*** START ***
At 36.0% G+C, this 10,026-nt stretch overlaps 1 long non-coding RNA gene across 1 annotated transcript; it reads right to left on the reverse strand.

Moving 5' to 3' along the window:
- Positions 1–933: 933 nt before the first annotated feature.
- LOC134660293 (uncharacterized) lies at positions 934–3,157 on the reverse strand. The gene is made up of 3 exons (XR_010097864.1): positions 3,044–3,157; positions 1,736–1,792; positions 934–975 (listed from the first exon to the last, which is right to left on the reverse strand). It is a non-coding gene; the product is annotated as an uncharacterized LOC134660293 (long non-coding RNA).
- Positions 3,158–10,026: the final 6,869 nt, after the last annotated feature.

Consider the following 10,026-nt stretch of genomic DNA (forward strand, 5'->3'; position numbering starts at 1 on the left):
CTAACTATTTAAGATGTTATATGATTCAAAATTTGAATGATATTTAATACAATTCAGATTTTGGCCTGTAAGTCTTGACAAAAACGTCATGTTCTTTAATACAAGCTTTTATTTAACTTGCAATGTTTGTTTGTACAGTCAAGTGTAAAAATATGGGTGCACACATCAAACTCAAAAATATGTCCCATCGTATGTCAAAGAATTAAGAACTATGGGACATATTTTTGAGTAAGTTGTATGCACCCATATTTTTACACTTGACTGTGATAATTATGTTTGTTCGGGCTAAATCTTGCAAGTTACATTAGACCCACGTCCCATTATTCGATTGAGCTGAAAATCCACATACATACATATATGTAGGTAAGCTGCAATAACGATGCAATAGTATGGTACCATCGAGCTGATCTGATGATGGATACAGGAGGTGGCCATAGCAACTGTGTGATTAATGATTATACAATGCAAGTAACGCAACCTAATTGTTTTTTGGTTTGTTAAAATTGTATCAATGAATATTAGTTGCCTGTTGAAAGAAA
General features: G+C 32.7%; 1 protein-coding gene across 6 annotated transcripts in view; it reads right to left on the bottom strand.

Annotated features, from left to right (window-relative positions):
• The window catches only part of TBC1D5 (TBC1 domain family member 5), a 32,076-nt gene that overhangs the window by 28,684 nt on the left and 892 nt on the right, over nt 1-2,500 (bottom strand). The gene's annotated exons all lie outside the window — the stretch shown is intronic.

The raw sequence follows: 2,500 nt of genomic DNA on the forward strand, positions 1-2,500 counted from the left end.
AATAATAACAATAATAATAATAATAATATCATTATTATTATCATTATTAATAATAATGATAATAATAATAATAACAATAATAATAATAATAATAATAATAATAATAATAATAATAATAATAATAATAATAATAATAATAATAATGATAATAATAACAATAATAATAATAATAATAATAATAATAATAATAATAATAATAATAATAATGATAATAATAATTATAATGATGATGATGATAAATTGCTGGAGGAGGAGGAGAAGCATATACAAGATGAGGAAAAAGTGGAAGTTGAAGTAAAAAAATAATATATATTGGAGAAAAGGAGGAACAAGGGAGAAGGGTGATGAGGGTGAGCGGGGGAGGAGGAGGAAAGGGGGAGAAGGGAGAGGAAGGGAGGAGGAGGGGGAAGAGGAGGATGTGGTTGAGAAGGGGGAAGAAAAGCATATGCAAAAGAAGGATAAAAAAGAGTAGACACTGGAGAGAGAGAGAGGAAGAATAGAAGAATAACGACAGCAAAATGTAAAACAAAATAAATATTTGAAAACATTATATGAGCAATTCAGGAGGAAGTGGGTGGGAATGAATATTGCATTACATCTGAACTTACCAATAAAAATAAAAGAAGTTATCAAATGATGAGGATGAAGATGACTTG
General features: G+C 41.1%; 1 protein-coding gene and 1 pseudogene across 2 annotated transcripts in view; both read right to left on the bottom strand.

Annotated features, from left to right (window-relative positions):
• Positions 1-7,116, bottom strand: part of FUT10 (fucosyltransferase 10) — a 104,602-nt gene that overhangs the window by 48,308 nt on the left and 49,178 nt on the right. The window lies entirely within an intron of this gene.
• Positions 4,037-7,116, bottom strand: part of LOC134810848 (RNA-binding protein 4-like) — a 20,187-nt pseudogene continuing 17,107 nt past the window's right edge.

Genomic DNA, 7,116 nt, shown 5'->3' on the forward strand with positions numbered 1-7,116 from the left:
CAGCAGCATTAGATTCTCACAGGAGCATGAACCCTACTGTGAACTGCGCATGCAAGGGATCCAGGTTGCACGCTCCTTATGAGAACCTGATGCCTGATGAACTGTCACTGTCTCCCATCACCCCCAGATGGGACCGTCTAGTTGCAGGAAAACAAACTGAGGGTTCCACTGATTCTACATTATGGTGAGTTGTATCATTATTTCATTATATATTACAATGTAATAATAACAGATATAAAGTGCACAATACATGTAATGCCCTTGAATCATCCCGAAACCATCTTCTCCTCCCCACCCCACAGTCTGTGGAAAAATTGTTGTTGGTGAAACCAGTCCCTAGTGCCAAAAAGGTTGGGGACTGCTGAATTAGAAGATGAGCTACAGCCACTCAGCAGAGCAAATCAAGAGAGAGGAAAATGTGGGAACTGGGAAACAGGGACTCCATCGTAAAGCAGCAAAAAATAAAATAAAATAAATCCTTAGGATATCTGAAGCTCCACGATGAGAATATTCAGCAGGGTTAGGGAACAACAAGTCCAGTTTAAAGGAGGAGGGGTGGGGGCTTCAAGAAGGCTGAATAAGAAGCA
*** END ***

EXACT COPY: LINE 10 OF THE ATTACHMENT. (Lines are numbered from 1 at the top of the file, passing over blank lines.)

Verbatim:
• The window catches only part of TBC1D5 (TBC1 domain family member 5), a 32,076-nt gene that overhangs the window by 28,684 nt on the left and 892 nt on the right, over nt 1-2,500 (bottom strand). The gene's annotated exons all lie outside the window — the stretch shown is intronic.